“It really doesn’t matter how many sheep we gather if we don’t intend to feed them” (Stan Toler, “Leading from the Pulpit,” Preaching [Sept/Oct 2009], 17).
This past Sunday I was able to be with my flock again at Tunkhannock Baptist Church in Tunkhannock, PA. It is painful to “pop in” and “pop out” like this as we wait for my work visa so we can set roots down full-time and begin serving Christ’s flock that He has entrusted to us. But, I love to have the opportunity to begin to develop relationships with my sheep and to seek to feed them from the Word of God. One of the blessings I have is beginning to lead them in a study of What is a Healthy Church? in our Sunday PM series. This week we talked about Expository Preaching being a defining mark of a healthy church.
I tried to articulate that expository preaching (preaching that takes as its main point the main point of the Scripture that is being preached upon) is defended in the Bible itself, and tried to articulate both the benefits of it for the pastor and for the church. One of the things I noted was that a good thing sometimes takes a lot of effort. It is in expository preaching that we really flex our pastoral muscles.
Often it seems that many in our churches expect that we can feed them from the Word of God without actually preparing for it. This is both a crime for the preacher and for the congregation.
I have a friend, Heinz Dschankilic, who is a wonderful servant of Christ and Executive Director of Sola Scriptura Ministries International, who offers an excellent analogy about sermon preparation. He explains that there is quite the difference between a microwave dinner and Thanksgiving dinner. The microwave dinner is quick but rarely tasty and frankly, far from filling. Thanksgiving dinner though is delicious and highly filling, but it takes substantial time. For a shepherd to effectively feed his flock, he needs to take time to prepare the feast for the flock. Isn’t a feast better than a Hungryman TV dinner?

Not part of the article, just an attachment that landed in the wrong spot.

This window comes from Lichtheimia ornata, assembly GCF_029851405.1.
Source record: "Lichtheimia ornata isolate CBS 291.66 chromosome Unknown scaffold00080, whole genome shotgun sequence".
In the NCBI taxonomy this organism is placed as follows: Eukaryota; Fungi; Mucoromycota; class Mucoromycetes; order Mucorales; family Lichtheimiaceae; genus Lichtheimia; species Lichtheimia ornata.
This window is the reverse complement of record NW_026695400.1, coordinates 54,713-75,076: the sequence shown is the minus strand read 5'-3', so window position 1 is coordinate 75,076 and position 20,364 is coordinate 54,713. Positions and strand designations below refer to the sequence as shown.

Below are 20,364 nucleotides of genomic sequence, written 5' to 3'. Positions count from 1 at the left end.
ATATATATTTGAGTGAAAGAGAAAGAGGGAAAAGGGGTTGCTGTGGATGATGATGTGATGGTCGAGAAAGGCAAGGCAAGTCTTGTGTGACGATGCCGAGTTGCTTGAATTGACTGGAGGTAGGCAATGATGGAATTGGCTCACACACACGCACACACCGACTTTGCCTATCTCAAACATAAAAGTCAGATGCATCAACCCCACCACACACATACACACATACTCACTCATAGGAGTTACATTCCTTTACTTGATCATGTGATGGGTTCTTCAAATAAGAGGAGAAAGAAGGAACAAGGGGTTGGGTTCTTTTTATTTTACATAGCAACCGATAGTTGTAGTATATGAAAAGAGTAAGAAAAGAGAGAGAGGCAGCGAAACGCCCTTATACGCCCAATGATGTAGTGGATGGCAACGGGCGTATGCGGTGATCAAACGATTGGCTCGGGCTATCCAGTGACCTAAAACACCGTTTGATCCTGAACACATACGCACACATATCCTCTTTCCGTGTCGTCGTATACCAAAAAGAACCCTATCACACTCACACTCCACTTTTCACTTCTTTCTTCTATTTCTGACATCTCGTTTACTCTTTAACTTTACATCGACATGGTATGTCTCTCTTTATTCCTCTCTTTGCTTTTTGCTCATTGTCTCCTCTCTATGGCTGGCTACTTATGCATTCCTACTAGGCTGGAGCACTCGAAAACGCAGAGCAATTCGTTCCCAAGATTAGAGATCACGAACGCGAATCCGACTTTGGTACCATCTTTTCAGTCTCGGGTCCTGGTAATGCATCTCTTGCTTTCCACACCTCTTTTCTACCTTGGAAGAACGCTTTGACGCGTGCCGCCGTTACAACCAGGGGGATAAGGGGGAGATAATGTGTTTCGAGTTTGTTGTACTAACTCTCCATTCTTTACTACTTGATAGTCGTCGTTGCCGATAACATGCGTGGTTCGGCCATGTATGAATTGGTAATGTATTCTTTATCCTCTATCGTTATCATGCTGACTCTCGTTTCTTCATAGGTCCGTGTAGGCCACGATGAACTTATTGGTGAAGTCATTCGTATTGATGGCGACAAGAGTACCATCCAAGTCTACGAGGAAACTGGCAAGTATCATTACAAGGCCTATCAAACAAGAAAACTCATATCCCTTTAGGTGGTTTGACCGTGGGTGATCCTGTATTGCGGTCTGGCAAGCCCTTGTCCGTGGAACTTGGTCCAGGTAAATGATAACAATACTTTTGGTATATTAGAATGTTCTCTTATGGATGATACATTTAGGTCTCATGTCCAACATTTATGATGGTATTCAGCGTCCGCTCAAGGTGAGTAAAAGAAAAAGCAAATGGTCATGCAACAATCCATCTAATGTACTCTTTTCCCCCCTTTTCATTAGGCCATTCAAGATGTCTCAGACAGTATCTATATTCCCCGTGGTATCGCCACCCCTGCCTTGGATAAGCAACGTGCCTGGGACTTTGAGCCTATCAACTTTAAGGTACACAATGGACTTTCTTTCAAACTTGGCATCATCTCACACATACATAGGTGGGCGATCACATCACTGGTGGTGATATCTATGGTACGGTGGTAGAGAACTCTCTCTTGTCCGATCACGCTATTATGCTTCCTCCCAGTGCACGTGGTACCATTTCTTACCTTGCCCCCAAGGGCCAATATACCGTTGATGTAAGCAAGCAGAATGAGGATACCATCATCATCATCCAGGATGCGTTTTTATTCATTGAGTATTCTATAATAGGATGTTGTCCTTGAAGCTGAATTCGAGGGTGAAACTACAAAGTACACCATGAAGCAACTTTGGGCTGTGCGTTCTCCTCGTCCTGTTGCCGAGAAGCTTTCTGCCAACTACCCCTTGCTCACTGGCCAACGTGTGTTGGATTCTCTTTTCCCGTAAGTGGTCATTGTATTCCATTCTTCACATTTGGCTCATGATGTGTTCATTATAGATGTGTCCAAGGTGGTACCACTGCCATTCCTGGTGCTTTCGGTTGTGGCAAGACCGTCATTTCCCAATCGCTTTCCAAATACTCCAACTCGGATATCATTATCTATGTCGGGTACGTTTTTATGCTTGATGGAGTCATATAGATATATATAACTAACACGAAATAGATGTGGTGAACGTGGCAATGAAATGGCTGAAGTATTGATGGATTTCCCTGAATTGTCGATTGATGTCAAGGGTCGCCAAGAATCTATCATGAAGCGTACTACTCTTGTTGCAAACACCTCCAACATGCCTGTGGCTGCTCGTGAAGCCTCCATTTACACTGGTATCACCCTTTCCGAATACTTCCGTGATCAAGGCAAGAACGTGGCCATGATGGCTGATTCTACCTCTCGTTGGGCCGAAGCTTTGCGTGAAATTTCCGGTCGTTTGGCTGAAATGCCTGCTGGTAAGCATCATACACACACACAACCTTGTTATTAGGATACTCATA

In the recent issue of Preaching magazine Stan Toler has an excellent article called “Leading from the Pulpit.” He offers the story of Pastor W. A. Criswell of First Baptist Church in Dallas, TX and the importance of study in preparation of Sunday. He writes that Criswell,
… used to stay away from the “office” during the weekday morning hours. He was home in his study–pouring over the Scriptures, seeking the Spirit’s leadership in putting the menu together for a sheep-feeding the following Sunday. Criswell said in his autobiography, Standing on the Promises, “If you want to succeed in ministry… keep your heart fixed on Jesus and your mind centered on God’s Word.” His afternoons were given to the church business, but his mornings we devoted to Bible study.”
It is important as shepherds to feed our flocks. If we want our flocks to be healthy and to live according to the glory of God, we need to feed them what they need, a steady diet of the Word of God. And before we can feed them, we need to prepare the feast. This takes time and effort on behalf of the preacher, but the rewards for both the pastor and the flock are extraordinary.
So, for my flock at TBC, know that I want the best for you and I intend to prepare feasts for you each week from the Word of God. This means that it will take me time each week to prepare the meal for Sunday. It means I need dedicated time to study the Scriptures, to apply them to my own life, so I can proclaim them to you. But in the end, this dedicated time of study will pay off as you are able to experience a steady diet of the Word of God. I intend to feed you and feed you well. So, I must prepare the meal well!
Pastors, love your flock so much that you spend time deep in study in the Word of God to prepare the feast of the Word of God for them each Sunday. Flex those pastoral muscles! Remember, it really doesnt’ matter how many sheep we gather if we don’t intend to feed them. And I would add, feed them well.